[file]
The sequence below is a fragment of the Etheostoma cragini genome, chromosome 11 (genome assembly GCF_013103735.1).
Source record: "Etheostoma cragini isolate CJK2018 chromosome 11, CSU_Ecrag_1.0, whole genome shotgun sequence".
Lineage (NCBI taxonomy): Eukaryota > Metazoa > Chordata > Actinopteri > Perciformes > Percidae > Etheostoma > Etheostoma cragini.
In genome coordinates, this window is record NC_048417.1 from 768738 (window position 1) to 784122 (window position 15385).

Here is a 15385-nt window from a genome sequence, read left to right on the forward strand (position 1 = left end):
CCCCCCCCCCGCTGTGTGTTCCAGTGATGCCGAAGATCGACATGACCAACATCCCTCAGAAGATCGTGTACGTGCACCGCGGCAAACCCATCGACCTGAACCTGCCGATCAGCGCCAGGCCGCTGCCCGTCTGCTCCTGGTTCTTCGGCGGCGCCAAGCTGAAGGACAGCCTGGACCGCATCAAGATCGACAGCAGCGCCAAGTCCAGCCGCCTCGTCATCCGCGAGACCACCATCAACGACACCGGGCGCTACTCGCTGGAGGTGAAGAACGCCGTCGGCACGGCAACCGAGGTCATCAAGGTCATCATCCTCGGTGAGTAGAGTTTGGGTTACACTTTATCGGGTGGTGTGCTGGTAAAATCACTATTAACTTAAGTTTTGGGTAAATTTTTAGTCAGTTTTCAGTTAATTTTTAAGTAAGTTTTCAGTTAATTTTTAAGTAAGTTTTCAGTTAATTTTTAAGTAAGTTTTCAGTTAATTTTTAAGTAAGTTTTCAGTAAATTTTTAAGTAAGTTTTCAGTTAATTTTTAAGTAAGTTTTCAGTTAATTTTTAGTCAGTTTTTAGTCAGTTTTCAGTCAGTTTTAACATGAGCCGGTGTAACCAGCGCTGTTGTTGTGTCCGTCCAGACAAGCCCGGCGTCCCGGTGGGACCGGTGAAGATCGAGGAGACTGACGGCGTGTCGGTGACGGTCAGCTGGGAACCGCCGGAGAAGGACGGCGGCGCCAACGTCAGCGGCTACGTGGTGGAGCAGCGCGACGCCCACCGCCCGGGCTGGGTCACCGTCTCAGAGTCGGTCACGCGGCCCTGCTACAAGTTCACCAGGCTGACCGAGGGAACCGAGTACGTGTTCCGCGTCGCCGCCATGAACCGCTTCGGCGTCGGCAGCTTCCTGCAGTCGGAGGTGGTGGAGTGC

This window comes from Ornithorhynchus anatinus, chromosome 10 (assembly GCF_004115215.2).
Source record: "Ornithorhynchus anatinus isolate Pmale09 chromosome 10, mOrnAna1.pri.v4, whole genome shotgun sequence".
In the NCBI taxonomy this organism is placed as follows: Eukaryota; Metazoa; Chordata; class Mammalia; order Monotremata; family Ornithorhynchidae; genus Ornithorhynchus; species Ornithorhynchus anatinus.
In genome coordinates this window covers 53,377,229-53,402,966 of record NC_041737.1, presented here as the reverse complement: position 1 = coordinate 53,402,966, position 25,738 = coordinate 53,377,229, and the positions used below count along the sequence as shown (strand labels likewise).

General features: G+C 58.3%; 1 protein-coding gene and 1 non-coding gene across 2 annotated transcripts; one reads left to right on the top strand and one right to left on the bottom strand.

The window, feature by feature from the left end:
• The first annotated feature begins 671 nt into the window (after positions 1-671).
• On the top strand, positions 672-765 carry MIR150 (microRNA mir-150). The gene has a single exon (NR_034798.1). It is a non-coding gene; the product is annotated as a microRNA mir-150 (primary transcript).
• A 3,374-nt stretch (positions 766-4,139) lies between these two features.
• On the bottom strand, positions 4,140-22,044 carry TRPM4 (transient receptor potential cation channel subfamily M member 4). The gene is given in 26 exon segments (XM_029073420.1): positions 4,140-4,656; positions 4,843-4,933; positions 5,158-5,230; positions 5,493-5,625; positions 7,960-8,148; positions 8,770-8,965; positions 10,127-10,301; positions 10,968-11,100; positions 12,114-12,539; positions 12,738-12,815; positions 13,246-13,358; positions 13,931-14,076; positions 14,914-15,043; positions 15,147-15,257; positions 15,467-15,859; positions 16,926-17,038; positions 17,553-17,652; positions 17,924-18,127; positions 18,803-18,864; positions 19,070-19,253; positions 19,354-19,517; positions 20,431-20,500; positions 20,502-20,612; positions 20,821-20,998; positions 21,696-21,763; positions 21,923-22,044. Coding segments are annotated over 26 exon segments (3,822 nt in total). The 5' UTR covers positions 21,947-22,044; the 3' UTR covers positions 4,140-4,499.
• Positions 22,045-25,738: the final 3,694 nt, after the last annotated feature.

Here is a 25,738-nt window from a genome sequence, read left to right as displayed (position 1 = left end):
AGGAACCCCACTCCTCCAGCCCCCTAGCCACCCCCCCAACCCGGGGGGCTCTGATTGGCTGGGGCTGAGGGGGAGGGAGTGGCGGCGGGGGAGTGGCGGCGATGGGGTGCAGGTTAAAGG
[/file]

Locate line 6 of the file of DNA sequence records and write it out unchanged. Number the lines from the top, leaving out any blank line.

CCCCCCCCCCGCTGTGTGTTCCAGTGATGCCGAAGATCGACATGACCAACATCCCTCAGAAGATCGTGTACGTGCACCGCGGCAAACCCATCGACCTGAACCTGCCGATCAGCGCCAGGCCGCTGCCCGTCTGCTCCTGGTTCTTCGGCGGCGCCAAGCTGAAGGACAGCCTGGACCGCATCAAGATCGACAGCAGCGCCAAGTCCAGCCGCCTCGTCATCCGCGAGACCACCATCAACGACACCGGGCGCTACTCGCTGGAGGTGAAGAACGCCGTCGGCACGGCAACCGAGGTCATCAAGGTCATCATCCTCGGTGAGTAGAGTTTGGGTTACACTTTATCGGGTGGTGTGCTGGTAAAATCACTATTAACTTAAGTTTTGGGTAAATTTTTAGTCAGTTTTCAGTTAATTTTTAAGTAAGTTTTCAGTTAATTTTTAAGTAAGTTTTCAGTTAATTTTTAAGTAAGTTTTCAGTTAATTTTTAAGTAAGTTTTCAGTAAATTTTTAAGTAAGTTTTCAGTTAATTTTTAAGTAAGTTTTCAGTTAATTTTTAGTCAGTTTTTAGTCAGTTTTCAGTCAGTTTTAACATGAGCCGGTGTAACCAGCGCTGTTGTTGTGTCCGTCCAGACAAGCCCGGCGTCCCGGTGGGACCGGTGAAGATCGAGGAGACTGACGGCGTGTCGGTGACGGTCAGCTGGGAACCGCCGGAGAAGGACGGCGGCGCCAACGTCAGCGGCTACGTGGTGGAGCAGCGCGACGCCCACCGCCCGGGCTGGGTCACCGTCTCAGAGTCGGTCACGCGGCCCTGCTACAAGTTCACCAGGCTGACCGAGGGAACCGAGTACGTGTTCCGCGTCGCCGCCATGAACCGCTTCGGCGTCGGCAGCTTCCTGCAGTCGGAGGTGGTGGAGTGC